Cavorite is a fictional substance first described in the novel The First Men in the Moon by H.G. Wells. In the book Wells' scientist character Mr Cavor creates and names this fantastic material. Cavorite is a substance which is able to negate the effects of gravity, making objects shielded by cavorite weightless. The protagonists in the novel create a sphere of cavorite in which they travel to the moon. Cavorite is also opaque to heat, light and electric waves.

The idea of a substance impervious to gravity is likely to violate the second law of thermodynamics, since it implies that objects could be moved without using energy. Or the production of cavorite may require an amount of energy which then dissipates as the cavorite is used. The idea has not spread widely in SF, as opposed to the idea of propulsion, as demonstrated in the cannon which shoots travellers to the moon in Jules Verne's earlier work, From the Earth to the Moon. In his opening chapters Wells plays around briefly with the ideas and implications of the substance but he soon casts it aside in order to explore his imagined selenite society inside the moon.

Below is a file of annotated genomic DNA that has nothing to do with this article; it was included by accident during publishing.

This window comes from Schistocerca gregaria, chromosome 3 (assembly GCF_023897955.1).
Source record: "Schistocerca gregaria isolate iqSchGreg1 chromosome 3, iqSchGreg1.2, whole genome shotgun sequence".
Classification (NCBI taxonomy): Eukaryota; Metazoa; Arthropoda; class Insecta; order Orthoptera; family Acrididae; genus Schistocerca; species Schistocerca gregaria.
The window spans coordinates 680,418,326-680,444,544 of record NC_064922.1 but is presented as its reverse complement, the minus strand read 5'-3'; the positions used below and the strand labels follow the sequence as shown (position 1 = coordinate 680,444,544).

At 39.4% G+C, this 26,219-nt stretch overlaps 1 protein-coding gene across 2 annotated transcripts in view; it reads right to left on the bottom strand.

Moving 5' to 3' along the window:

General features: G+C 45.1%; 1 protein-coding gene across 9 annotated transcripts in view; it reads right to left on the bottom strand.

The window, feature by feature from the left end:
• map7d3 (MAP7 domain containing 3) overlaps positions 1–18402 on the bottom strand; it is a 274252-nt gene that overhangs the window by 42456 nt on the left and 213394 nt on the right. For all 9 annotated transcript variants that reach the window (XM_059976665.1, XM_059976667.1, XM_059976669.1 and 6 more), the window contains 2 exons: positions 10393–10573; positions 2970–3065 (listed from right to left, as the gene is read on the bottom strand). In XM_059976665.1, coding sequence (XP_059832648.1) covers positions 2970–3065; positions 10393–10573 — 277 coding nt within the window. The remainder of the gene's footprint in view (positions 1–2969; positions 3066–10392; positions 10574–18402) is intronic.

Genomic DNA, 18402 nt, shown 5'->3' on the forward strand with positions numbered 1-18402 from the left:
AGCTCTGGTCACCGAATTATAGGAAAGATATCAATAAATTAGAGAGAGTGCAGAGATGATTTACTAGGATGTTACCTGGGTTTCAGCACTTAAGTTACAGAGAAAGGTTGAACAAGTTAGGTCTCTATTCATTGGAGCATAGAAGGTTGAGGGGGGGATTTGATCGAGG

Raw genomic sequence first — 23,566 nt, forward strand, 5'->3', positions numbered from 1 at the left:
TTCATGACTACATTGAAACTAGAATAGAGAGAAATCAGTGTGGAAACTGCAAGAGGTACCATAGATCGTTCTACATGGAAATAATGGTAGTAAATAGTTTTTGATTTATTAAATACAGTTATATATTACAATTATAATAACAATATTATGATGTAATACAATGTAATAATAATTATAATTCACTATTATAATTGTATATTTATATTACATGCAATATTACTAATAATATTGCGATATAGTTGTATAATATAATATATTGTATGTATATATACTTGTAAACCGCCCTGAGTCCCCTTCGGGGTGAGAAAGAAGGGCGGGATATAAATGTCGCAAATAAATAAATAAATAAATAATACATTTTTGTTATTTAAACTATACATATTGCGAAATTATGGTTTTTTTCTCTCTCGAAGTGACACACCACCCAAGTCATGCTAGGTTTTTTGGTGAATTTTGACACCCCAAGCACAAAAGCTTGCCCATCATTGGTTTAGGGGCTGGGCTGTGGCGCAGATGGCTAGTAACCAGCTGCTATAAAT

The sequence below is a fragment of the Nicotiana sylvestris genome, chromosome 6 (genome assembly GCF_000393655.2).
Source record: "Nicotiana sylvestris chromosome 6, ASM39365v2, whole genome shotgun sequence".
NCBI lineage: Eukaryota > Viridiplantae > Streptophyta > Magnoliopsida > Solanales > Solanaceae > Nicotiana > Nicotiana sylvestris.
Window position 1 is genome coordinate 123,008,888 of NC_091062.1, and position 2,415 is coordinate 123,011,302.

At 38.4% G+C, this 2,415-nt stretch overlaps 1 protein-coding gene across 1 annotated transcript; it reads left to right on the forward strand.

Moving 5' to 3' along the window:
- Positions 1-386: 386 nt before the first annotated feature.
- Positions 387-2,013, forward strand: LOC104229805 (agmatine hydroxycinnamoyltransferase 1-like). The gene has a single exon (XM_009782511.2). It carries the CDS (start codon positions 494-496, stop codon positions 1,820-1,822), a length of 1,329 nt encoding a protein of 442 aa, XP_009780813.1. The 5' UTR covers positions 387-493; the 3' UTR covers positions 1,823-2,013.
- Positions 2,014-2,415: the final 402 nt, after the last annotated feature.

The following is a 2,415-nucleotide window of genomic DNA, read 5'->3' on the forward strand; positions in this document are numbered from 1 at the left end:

Cavorite also appears in the first collection of the Alan Moore comic book The League of Extraordinary Gentlemen, it is used here as the newest gain in technology which our heroes seek to keep from reaching the hands of evil.